Our Lady of Lourdes School Visit
In May 2014 Paula Almond contacted me with a rather unusual request. As part of the children’s educational program with regard to the Centenary of WW1, she asked if we could possibly take a period motorcycle along to Our Lady of Lourdes Roman Catholic Primary School in Birkdale to show it to the children and answer any questions that they may have. One of our local VMCC members, Bill, has a couple of 1915 motorcycles, one of which is fitted with an army stretcher sidecar, being the type used for transporting the wounded soldiers from the battleground to the field hospital, the other motorcycle is typical of the type used by dispatch riders during the First World War. Bill very kindly volunteered to bring both of these along on the day; we also took several other motorcycles built between the 1920’s and the 1950’s to show the children.
What a hectic and fun day this was for everyone, in all best part of 500 plus children came out into the playground in various large groups. Several of us introduced ourselves and told the children about the various motorcycles that we had brought along to the school for them to see. The children then had an opportunity to ask us questions (although we did warn them not to ask Bill if he had owned his 1915 bikes from new!). They had all brought along sketch pads to draw our bikes, so we thought that it would be a good idea if we had a competition to allow their teachers to pick out the best drawings and then those budding artists could come forward to sit on our bikes, blow the horns and have their photos taken (and blow the horns they really did!).
To add to the fun we let the children of each group choose one of their teachers to wear Bills old army coat and be transported around the playground on the stretcher bike, (lying on the stretcher), the cheers and shouts got louder and louder and the children were absolutely delighted. Thereafter we started each bike for a small demonstration riding around the playground so that the children could experience the sights, sounds and smells of these wonderful old machines.
At lunchtime we were treated to something that we hadn’t experienced for many, many years… a school dinner!– we sat amongst the children trying to hear what they were saying above the unbelievable noise level of a school dinning room, trying to answer their constant questions. One lad who was sat opposite me who, (after carefully surveying my plate), wanted to know why I had more potatoes than he did! To which I answered that I had more to fill!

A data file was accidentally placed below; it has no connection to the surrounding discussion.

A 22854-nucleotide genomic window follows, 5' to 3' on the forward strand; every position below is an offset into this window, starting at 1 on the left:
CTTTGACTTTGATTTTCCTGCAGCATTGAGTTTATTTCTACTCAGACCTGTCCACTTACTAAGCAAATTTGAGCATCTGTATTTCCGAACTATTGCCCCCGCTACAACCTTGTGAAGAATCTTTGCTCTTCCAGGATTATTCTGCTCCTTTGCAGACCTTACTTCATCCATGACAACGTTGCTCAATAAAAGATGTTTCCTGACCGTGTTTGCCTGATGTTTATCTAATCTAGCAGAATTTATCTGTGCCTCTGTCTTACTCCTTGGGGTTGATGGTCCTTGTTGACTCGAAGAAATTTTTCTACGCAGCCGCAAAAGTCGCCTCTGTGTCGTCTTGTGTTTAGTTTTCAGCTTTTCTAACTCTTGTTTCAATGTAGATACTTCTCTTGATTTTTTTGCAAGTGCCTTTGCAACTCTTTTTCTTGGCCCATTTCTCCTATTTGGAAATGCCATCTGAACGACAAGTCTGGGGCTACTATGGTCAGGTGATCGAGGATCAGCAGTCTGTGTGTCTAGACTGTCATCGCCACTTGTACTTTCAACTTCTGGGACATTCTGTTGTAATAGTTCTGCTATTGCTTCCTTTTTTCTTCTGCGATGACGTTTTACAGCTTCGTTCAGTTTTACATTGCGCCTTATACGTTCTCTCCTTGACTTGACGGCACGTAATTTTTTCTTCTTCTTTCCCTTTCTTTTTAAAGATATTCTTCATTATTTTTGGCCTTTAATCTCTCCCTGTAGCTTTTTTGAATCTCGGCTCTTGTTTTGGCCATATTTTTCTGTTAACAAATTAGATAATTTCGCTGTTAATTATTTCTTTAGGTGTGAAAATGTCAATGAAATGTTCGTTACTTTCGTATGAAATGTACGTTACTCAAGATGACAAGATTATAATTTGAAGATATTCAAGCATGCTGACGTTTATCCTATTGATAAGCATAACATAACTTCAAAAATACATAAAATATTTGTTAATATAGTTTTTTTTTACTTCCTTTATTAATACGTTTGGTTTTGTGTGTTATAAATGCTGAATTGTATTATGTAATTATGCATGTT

All the children were extremely well behaved and very polite and we really appreciated the effort that they all went to in order to show their appreciation of our visit. They made us medals to wear (no doubt for bravery in so few facing so many) which we wore with pride and they presented us with numerous large “thank you” cards and folders containing their sketches, which we were absolutely delighted with and took to our next Club meeting to show the rest of our members.
A big “thank you” to all the teaching staff and assistants, to Headteacher, Mrs Hilsdon and Mrs Almond, but especially to all of the children, who really did made it all worthwhile.
A fun day was had by all and we hope that our visit served not only to educate, but to illustrate the development of motorcycles over the years and the important role that they played delivering dispatches and retrieving the injured during the Wars and that through their further education these children will develop an understanding of the heavy losses and seriousness of such conflicts.
Michael W George